At age twenty, Molly Shakespeare knows a lot.
She knows Descartes and Kant.
She knows academia and Oxford.
She knows that the people who love you leave you.
She knows how to be alone.
But when Molly leaves England’s grey skies behind to start a new life at the University of Alabama, she finds that she has a lot to learn — she didn’t know a summer could be so hot, she didn’t know students could be so intimidating, and she certainly didn’t know just how much the folks of Alabama love their football.
When a chance encounter with notorious star quarterback, Romeo Prince, leaves her unable to think of anything but his chocolate-brown eyes, dirty-blond hair and perfect physique, Molly soon realises that her quiet, solitary life is about to dramatically change forever…
Mature New Adult novel — contains adult content, highly sexual situations and mature topics. Suited for ages 18 and up*
5 stars for Romeo Prince and Molly Juliet Shakespeare!
“You gonna give up that sweet kiss?”
“If that’s what you want.”
“It definitely is.”
Whilst there are threads from Shakespeare’s Romeo and Juliet throughout this book,Sweet Home, it is not just a modern day Romeo and Juliet.
Molly is a twenty year old brainiac. She’s super smart, studious and sensible. With no family and no ties, working-class, English good-girl, Molly Shakespeare leaves England to study her masters in philosophy at the University of Alabama.
“I came to college to study, Cass, not to whore myself out to drunken frat boys!”
She gaffawed. “Whatever, darlin’, you won’t be thinking of studying when your ankles are wrapped ’round some stud’s neck as he wears you like a necklace, tickling your belly button from the inside!”
Dangerously handsome, twenty one year old, bad-boy, Romeo Prince is the star quarterback for Crimson Tide. His successful future in football is a dead cert and he’s ‘Bama’s hero. Woo! Roll Tide! But his cruel, controlling, oil tycoon parents have other ideas. Ideas of him taking on the family business and marrying their version of his perfect suitor.
Molly has no clue about crimson Tide, or quarterbacks, or anything football related, for that matter. She doesn’t know that Romeo is notorious, or that he is unattainable and dangerously moody. She just knows that he’s devestatingly good looking and that he makes her heart race.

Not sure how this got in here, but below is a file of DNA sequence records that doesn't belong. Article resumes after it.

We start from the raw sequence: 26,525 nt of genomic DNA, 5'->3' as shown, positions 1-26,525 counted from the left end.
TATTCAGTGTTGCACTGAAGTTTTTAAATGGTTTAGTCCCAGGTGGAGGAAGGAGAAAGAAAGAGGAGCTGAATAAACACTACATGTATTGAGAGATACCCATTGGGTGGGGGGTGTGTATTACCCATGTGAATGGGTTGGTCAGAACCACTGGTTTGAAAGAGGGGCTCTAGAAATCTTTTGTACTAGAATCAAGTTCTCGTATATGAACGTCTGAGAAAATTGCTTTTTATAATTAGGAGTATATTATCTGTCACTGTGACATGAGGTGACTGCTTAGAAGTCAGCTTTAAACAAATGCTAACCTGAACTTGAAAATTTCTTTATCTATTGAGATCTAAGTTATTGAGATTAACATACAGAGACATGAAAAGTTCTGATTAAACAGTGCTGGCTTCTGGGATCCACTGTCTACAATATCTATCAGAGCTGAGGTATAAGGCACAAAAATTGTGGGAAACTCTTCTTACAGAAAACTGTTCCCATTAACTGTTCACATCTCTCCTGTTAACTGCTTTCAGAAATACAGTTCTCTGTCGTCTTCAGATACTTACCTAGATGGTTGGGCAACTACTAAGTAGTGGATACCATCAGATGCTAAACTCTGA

“He’s standoffish, all moody and dark, but more importantly, he’s the friggin’ starting QB for the tide!”
“Official statistics – six foot three, two-hundred and thirty-five pounds of solid muscle!” Cass added excitedly.
“He’s a what? For who?”
When Romeo and Molly meet, both their worlds change completely. But can these two ‘star crossed lovers’ find a way for their completely different worlds to work together?
I was a huge fan of Tillie Cole’s previous novel, rom-com movie star romance,Eternally North. (Check it out if you haven’t already)
So when she asked me to read Sweet Home, I jumped at the chance. And it didn’t disappoint. Again, there was some light hearted humour, a whole lot of swoon-worthy romance and also some heavier, juicier threads to the plot-line, too, adding extra depth to an otherwise sweet, cutesy romance.
It’s a fairly typical bad-boy falls for good-girl story. There’s a lot of them about, but I just can’t get enough of them. There is something fundamentally adorable about a big hulking badass guy who suddenly exposes his soft, gooey, sensitive centre for the girl of his dreams. Don’t lie, we all want that bad-boy who turns good just for li’l old us! It’s the ultimate romantic fantasy for most girls. And that’s exactly what you get withSweet Home.
“You, Molly Shakespeare, have just publicly made out with the most desirable guy on campus. A guy that never commits to anyone. A guy that other guys are shit scared of and girls would gladly give a lung for.”